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Corporate Counsel Connect collection

June 2016 edition

Five steps general counsel should consider to protect their companies from enforcement actions on imports made by forced labor

Timothy P. O’Toole and Richard Mojica, Miller & Chevalier

BuildingThe Commissioner of U.S. Customs and Border Protection (CBP) has promised Congress more enforcement actions against imports made by forced labor. His statements follow an amendment to the customs laws earlier this year which closed a loophole that exempted products made with forced labor if the merchandise was not available in the United States in sufficient quantities to meet U.S. consumer demand.

Since the changes, CBP created a task force that will focus on the interdiction of forced labor imports. CBP has also begun detaining shipments of products manufactured by companies suspected of using forced labor, and it has the option of pursuing civil or criminal penalties against the importer in such cases.

Below are five steps that general counsel should consider to protect their companies from these sorts of enforcement actions.

1. Screen the names of the company’s suppliers against the applicable U.S. government blacklists. The U.S. Department of Labor maintains a list of goods and their source countries which it has reason to believe are produced by child labor or forced labor. CBP also publishes a list of the foreign entities and commodities subject to an active detention order on its website. Screening a company’s suppliers against those lists is an effective step to mitigate risk; however, it is important to do more. Screening often produces complicated issues about whether a match has actually occurred and what to do after it is determined that a supplier is on one of the applicable lists. A trained, experience person must be part of the screening process to ensure it works as efficiently and as effectively as possible.

2. Insert a Forced Labor Statute compliance clause in supplier contracts. In addition to representations concerning the prohibition on forced labor, the contract clause should outline supplier obligations designed to protect your company (e.g., providing annual certifications, providing timely responses to information requests, conducting due diligence on the entire supply chain, etc.). It should also establish the company’s right to audit the supplier and to terminate the agreement in the event of noncompliance with company’s policies regarding forced labor.

3. Request annual certifications from direct suppliers in high-risk areas. To date, CBP’s forced labor investigations have primarily targeted Chinese companies and subsidiaries, although a recent allegation was filed by an international labor rights group concerning a company in Turkmenistan. Periodically surveying key suppliers in China and other high-risk areas, and requiring those suppliers to certify compliance with contractual forced labor prohibitions, while not enough by itself, may help insulate the company from liability.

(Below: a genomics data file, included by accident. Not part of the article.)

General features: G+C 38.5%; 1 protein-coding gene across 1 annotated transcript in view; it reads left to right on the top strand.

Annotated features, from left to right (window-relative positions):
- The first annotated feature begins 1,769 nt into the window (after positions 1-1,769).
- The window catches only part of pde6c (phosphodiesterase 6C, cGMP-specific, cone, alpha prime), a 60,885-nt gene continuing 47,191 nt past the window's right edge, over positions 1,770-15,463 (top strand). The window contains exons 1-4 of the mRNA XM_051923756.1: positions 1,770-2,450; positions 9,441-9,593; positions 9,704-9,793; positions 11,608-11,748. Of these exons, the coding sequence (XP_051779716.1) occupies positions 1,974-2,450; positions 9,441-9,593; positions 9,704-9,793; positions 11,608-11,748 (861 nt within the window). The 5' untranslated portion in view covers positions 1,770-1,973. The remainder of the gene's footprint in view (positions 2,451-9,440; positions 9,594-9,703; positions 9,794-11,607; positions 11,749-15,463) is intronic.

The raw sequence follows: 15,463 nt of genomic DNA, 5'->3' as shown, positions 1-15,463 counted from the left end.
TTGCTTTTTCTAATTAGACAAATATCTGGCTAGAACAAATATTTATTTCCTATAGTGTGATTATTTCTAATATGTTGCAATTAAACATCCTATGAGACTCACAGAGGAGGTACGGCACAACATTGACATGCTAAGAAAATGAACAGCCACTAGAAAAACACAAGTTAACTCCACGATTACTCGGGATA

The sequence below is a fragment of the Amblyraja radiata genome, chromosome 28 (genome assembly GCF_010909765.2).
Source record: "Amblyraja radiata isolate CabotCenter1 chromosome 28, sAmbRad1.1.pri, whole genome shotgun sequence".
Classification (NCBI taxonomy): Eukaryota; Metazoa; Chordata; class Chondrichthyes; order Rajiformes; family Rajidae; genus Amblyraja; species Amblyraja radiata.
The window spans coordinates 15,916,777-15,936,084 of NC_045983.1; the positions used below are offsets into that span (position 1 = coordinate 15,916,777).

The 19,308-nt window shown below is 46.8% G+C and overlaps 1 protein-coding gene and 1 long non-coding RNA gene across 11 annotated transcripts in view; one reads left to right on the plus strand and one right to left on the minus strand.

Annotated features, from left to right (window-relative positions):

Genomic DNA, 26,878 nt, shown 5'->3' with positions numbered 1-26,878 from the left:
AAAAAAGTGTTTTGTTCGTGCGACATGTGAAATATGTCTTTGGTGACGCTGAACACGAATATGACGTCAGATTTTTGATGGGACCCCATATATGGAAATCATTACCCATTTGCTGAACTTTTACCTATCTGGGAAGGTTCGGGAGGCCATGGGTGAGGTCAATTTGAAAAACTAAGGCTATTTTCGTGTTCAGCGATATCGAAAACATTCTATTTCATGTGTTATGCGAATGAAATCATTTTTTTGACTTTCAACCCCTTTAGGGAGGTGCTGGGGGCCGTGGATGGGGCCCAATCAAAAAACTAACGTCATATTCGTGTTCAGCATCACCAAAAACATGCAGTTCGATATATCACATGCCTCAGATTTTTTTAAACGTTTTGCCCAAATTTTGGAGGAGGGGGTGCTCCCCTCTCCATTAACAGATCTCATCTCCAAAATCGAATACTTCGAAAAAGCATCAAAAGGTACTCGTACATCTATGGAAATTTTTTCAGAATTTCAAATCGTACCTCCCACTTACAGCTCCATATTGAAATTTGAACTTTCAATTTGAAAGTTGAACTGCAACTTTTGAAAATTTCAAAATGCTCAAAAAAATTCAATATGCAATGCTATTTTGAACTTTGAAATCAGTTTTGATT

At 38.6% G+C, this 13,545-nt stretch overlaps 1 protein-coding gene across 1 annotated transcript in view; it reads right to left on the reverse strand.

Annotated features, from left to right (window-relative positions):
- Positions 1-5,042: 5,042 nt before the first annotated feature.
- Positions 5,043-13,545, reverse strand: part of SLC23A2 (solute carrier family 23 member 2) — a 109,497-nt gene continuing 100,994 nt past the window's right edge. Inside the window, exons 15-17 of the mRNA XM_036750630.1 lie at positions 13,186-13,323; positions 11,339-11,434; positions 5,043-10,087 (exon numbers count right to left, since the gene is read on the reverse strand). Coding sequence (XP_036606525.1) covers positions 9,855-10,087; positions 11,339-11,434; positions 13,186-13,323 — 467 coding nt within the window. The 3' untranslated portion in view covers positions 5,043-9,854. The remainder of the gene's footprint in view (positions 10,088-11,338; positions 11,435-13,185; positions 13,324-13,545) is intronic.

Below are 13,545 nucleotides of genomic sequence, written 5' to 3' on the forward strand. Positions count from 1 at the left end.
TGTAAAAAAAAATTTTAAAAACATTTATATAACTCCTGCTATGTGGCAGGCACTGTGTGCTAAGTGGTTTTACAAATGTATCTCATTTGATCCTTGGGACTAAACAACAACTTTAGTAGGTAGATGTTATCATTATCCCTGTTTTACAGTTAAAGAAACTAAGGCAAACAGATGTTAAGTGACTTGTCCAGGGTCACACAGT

4. Offer training to employees and suppliers on the company’s prohibition on forced labor. For company employees to carry out a policy against import of goods produced through forced labor, they must be trained on that policy. These trainings should make employees aware of the company’s policy of compliance, and should also sensitize employees to the sorts of situations in which risks could arise. These trainings will create a culture of compliance and reduce the risk of violations.

5. Create an internal mechanism to report allegations of forced labor. Even the best compliance policies are not foolproof. Violations can still occur, and if they do, the company will want to learn about them as quickly as possible so that it can address them. Anonymous hotlines or other similar reporting mechanisms can serve as an important tool to allow the company to get ahead of any problems, rather than being blind-sided.

About the authors

Timothy P. O’Toole is a member of Miller & Chevalier. His practice focuses on defending allegations related to violations of U.S. export controls, economic sanctions and embargoes, and other trade laws, and he works with companies on compliance issues related to export controls and sanctions laws. He can be reached at

Richard Mojica is Counsel at Miller & Chevalier. His practice is focused on international trade and customs compliance counseling. He regularly advises clients on a variety of U.S. customs issues, including tariff classification, valuation, country of origin determinations, free trade agreements, penalty proceedings, and duty-preference programs. He has experience with the development and implementation of supply chain optimization strategies and internal customs compliance policies and procedures. He can be reached at

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